Coming into the Immortals panel this morning, all I knew of the film were the giant cardboard stand-ins that have been popping up in multiplexes for the last few months, advertising that lots of obnoxiously attractive men were now actually being sold to us as gods. Oh, also, that it’s the third feature from Tarsem, the iconoclastic “visionary” responsible for the gorgeous and almost-great The Fall and that Jennifer Lopez movie where Vincent D’Onofrio suspended himself from a basement ceiling from hooks dug into the skin on his back (there may have been other stuff in that flick, but it’s tough to recall).
By the time the panel was over we had seen roughly seven minutes of footage, and we left satisfied with a much more comprehensive understanding as to what Immortals is all about. Here are five things we learned about Tarsem’s latest trick, and why we think it’s poised to best the rash of recent sword and sandal epics that have inspired its creation.
1. Tarsem cannot be tamed.
When you hire a guy like Tarsem to helm your film, it’s not your film anymore. Tarsem only has two features under his belt, but his singular and excessive visual stylings have made it clear that he’s an auteur with an unyielding style. He’s not the guy a studio hires to wrangle a cast and deliver a blockbuster on time and on budget, he’s the guy a studio hires to deliver a unique experience as the suits cut him a check and take a backseat. The sizzle reel made it abundantly clear that Tarsem has refused to compromise, and everything from the ornate costumes to a massive tidal wave that makes a perfect contrast with the land it swallows has his signature all over it.
2. This is the only God of War movie you’ll ever need.
The sequence we were shown in full featured Luke Evans beamed down into a cave and engaging in a bloody melee with a posse of vaguely inhuman savages (these guys looked as if they were ripped directly out of the best Julie Taymor film never made). Evans grumbles that “None of you will leave this place,” and the carnage begins. The battle is fluidly choreographed with a giddy disrespect for physics -- it’s the time-warping mayhem of God of War brought to life (this isn’t speed-ramping of the Zack Snyder variety).
3. Immortals has a lot of pretty faces, and most of them will get mangled beyond recognition.
There is no PG-13 cut of this film. The sequence we saw made it abundantly clear that this was designed to capture the 300 crowd in every which way, including an unrelenting mess of gore and the geysers of unabashedly CG blood that come with it. Limbs are hacked off, heads detach from their bodies and shoot into the air like a liter of soda that’s just been introduced to a new pack of Mentos. Anyone who goes to see this thing for the pretty imagery and the prettier people is in for a rude awakening -- and not just because Mickey Rourke shows up.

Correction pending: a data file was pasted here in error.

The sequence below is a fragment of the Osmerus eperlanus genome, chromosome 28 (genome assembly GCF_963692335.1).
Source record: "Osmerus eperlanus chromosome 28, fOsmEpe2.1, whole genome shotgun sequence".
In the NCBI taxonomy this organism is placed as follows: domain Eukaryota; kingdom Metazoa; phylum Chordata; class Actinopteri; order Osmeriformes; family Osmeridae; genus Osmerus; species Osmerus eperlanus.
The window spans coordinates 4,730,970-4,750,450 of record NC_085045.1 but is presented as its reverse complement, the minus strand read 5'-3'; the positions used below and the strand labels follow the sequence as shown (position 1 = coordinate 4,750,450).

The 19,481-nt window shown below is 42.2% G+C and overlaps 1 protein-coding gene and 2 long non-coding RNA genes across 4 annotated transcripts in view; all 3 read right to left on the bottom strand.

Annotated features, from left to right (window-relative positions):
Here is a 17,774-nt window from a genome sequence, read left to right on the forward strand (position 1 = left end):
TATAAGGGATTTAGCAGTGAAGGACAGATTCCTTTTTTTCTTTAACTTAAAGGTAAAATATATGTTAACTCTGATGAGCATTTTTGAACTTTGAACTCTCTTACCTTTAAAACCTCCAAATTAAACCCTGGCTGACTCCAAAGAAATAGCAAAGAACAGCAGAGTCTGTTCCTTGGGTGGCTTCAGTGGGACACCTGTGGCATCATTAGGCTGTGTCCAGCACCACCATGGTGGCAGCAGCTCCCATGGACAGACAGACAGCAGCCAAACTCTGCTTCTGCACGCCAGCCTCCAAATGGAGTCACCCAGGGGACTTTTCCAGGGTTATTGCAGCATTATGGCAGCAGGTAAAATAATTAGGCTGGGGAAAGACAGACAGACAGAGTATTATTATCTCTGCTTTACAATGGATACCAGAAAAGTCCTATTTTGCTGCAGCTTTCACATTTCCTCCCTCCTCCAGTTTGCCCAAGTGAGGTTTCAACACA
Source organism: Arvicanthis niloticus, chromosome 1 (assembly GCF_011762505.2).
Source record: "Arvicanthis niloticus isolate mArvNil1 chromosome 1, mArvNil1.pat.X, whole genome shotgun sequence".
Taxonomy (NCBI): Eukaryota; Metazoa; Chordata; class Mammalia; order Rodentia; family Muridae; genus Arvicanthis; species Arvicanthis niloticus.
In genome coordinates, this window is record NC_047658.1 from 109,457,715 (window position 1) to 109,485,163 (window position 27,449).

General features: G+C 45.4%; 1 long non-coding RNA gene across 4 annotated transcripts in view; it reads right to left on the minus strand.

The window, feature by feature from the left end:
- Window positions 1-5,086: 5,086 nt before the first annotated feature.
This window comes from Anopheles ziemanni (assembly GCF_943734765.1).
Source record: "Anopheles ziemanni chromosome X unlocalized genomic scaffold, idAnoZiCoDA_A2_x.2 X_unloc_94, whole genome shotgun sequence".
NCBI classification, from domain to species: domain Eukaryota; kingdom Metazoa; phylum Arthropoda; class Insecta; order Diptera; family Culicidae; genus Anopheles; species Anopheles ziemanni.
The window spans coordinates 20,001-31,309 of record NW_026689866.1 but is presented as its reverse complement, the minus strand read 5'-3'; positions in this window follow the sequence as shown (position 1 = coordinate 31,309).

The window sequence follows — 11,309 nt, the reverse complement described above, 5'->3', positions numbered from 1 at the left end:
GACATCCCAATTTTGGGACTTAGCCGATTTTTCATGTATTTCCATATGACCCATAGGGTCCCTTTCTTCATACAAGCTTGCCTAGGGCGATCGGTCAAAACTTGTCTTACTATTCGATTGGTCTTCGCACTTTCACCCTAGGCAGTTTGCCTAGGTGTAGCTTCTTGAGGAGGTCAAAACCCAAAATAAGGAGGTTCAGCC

A lot of the carnage is presented with stylized CG that suits Tarsem’s heightened aesthetic, but the filmmaker was wise enough to fear losing the heft and visceral quality of the combat responsible for the splotches of digital blood. He filmed the fight sequences three times: Once with the actors going through the motions, once without them, and a final time in which he worked from a composite of practical and digital materials. The logistics will likely remain a bit vague until the DVD explores them further next year, but the results are already clear. The fights don’t have the bruising tactile feel of those from Soderbergh’s Haywire (for example), but they’re also a far cry from the weightless battles of 300. They exist in a riveting middle ground that straddles the divide between Clash of the Titans and the bone-breaking madness of the Shaw Brothers -- it’s a tricky balance that the film might be unable to maintain, but Tarsem is certainly the guy to make it work.
4. Tarsem is aware that 3D is a gimmick, but it’s one that works for him for now.
Every panel for a movie presented in 3D invariably involves a tense moment or two in which the filmmakers have to defend the gimmick. When the time came for his turn, Tarsem explained his use of the format better (certainly more candidly) than most. He rationalized with a sigh that “3D pictures of a 2D surface... this stuff is going to date very badly. You’re going to look back at it as if it’s as ancient as hieroglyphics. That being said, I think it has an aesthetic that is very valid, kind of like the paintings of Giotto [di Bondone, an early artist from the Italian Renaissance who pioneered a number of techniques related to perspective]. You make aesthetic calls, it works right now. It will probably date. Such is life.” Tarsem is convinced that 3D is a natural fit for his unique brand of filmmaking, and the footage supported his claim. The depth of his frames is pleasantly exploited, and the gimmick -- while unnecessary -- does allow Tarsem’s imagery to be that much more intense.
5. Immortals may be hyper-violent, but it’s ultimately just Tarsem’s way of showing his mother how much he loves her.
Tarsem was quick to dispel the idea that Immortals is rooted in a serious concern for theology, explaining: “I’ve been an atheist since I was 9 years-old, but recently my mom said ‘How do you think you are as successful as you are if it wasn’t for my praying?’ So I wanted to make a movie where a guy like me died and went to heaven and God was like, ‘You schmuck. You don’t deserve anything, but you got it because that woman did all that praying.’”